The bulk of new investments in the Software and Related IT Services classification, 70.4 percent, were made by foreigners. This percentage share is more than enough to dictate the investment performance of the category. Of the PhP1.5 billion new investments in 2003, only PhP442.8 million were local. At least two million local investments were registered per million foreign investments during the year.

Foreign investments also had the lion’s share, 92.1 percent, in the new investments in Call Center and Related Communication Services. Conversely, the local investments made up majority, 85.4 percent, of the investments in the Other IT Services group.

IT Human Capital


Through the years, the IT industry has been attracting people, as evidenced by the increasing number of students that engaged in the IT related discipline. During the Academic Year 1994-1995, the number of students that enrolled in Mathematics and Information Technology was 5.2 percent, or 97,853, of the total number of tertiary students that enrolled during the year. In School Year 2000-2001, the figure increased to 218,675, or 8.3 percent of the total (Table 6).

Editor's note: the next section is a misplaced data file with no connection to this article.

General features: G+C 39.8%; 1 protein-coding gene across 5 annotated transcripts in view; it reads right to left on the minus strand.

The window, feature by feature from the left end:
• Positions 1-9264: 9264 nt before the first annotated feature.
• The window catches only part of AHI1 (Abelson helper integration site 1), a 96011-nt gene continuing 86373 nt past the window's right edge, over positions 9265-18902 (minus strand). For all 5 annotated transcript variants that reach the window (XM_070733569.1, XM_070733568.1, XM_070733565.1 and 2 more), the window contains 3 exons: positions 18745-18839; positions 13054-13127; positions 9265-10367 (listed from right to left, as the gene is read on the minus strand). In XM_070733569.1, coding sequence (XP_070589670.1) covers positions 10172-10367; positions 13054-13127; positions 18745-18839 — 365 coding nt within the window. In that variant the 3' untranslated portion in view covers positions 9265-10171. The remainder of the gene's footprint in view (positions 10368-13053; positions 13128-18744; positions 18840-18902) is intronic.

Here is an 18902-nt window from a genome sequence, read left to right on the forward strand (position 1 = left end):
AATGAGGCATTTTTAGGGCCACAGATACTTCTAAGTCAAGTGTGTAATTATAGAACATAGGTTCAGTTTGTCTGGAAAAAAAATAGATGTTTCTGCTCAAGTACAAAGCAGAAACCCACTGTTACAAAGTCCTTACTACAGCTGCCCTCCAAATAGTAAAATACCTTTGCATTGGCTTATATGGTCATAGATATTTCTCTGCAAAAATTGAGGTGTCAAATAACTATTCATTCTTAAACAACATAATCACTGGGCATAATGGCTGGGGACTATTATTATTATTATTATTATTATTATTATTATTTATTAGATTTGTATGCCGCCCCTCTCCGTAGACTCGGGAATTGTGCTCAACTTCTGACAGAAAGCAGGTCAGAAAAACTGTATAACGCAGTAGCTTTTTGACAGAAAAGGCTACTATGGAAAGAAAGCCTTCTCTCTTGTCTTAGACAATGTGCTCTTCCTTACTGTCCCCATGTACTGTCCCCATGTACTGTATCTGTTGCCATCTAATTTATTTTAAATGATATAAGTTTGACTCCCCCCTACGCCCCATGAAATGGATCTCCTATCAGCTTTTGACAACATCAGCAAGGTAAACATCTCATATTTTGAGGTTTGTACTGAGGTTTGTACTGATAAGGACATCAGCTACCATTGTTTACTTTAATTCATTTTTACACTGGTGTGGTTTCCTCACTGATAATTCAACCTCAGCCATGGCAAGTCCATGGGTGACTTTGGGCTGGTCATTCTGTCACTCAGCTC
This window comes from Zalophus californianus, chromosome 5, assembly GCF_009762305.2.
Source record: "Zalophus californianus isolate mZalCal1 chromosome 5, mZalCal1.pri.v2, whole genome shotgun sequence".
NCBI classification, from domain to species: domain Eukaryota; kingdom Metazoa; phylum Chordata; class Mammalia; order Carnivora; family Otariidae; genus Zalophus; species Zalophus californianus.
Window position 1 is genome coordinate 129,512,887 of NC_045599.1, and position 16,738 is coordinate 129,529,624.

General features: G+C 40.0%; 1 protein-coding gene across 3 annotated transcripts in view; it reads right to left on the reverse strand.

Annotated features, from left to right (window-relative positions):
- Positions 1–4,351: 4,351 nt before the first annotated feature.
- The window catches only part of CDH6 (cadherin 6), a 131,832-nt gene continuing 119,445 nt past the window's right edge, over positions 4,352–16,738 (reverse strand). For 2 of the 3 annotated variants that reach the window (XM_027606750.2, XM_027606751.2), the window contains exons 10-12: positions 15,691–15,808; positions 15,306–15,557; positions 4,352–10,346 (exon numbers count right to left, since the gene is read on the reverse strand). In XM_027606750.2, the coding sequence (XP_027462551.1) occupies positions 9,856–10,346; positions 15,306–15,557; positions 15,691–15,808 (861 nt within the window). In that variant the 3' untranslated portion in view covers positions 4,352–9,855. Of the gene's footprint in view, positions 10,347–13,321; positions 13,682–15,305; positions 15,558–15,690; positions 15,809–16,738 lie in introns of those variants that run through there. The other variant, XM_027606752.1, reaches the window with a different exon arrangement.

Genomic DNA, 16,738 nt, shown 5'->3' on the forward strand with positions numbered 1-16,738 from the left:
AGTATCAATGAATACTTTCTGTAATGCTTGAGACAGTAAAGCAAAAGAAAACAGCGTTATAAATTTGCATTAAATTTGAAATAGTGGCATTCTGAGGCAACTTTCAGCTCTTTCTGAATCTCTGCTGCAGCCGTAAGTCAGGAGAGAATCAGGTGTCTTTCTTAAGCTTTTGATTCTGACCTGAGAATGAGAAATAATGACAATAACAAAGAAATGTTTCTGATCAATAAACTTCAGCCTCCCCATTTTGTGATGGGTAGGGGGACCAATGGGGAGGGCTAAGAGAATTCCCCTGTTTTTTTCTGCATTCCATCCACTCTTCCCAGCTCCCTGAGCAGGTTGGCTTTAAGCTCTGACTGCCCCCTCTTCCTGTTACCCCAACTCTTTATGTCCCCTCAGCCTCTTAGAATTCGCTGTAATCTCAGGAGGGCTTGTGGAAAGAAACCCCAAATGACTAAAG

On the other hand, the number of graduates under the discipline reached 28,231 in 2001 from 21,338 in 1995. This composed 7.3 percent of the new graduates during the year.

I
n addition, enrollment in higher IT and Related Programs had been climbing from AY 1998-1999 to 2001-2002 (Figure 2). The students analyzed had registered in either of the following disciplines: Computer Science, Computer Technology, Information and Computer Science, Computer Applications, Information Management, and Information Technology. A greater part of the graduate students enrolled in the Master’s Level during AY 1998-2002, while twelve people registered in the Doctorate program during the AY 2001-2002.